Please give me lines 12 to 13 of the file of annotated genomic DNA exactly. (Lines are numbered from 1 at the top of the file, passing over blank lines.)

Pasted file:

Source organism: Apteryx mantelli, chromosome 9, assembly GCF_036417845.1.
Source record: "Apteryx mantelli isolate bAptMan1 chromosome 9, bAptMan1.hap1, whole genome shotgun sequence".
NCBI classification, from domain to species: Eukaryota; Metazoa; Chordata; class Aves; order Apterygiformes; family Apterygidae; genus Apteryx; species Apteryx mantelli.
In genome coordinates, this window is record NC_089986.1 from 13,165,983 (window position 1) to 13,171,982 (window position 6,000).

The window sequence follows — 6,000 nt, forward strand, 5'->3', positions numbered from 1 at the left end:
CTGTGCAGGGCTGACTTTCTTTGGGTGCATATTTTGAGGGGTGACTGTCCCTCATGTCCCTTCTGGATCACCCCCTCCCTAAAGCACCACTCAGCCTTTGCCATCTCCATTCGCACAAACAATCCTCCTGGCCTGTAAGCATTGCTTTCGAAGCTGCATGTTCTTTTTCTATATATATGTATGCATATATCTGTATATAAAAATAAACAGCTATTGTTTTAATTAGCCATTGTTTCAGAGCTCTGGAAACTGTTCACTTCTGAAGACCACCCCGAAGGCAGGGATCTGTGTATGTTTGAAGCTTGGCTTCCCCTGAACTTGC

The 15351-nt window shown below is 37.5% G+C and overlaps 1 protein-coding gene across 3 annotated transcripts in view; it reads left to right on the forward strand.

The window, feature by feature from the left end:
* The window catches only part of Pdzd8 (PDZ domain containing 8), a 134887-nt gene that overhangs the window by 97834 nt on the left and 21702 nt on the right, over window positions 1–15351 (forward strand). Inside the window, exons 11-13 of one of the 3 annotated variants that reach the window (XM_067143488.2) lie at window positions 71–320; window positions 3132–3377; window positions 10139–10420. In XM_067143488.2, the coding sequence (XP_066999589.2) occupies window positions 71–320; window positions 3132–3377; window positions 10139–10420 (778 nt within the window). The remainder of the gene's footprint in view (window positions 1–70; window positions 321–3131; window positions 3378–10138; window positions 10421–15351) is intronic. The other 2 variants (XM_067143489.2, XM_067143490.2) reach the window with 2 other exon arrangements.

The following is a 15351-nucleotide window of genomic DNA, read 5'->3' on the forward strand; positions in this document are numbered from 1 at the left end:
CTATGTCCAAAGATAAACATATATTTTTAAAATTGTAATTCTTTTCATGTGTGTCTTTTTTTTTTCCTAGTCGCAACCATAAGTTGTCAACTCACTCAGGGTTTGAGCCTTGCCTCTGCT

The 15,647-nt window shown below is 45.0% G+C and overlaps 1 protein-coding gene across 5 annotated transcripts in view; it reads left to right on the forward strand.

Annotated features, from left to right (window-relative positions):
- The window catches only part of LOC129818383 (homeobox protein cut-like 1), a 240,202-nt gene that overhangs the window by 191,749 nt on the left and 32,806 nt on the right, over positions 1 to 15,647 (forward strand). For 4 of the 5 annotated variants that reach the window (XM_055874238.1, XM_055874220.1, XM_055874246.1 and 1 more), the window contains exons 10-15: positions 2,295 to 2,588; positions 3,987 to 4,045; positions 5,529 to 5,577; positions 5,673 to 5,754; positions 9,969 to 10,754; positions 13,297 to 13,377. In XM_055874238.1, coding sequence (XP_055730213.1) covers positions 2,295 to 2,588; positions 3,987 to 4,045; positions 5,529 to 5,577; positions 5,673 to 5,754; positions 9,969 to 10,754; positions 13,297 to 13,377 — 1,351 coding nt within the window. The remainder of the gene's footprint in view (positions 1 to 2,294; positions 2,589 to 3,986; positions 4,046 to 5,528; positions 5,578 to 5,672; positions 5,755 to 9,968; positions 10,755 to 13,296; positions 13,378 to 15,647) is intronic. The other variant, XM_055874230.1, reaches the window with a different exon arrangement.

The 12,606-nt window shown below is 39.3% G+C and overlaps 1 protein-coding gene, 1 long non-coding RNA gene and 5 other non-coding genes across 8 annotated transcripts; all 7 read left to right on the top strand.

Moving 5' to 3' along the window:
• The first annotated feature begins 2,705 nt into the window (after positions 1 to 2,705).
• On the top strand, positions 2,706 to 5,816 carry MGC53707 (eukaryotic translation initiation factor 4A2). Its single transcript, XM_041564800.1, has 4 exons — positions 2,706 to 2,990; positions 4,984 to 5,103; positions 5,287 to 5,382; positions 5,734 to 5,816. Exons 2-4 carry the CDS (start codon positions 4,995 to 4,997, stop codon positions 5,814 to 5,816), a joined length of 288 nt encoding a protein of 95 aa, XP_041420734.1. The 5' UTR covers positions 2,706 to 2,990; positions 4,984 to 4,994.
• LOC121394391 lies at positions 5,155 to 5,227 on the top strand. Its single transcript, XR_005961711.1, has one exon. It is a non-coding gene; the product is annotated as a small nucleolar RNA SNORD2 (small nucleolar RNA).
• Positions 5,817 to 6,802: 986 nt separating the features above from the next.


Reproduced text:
The 15,647-nt window shown below is 45.0% G+C and overlaps 1 protein-coding gene across 5 annotated transcripts in view; it reads left to right on the forward strand.

Annotated features, from left to right (window-relative positions):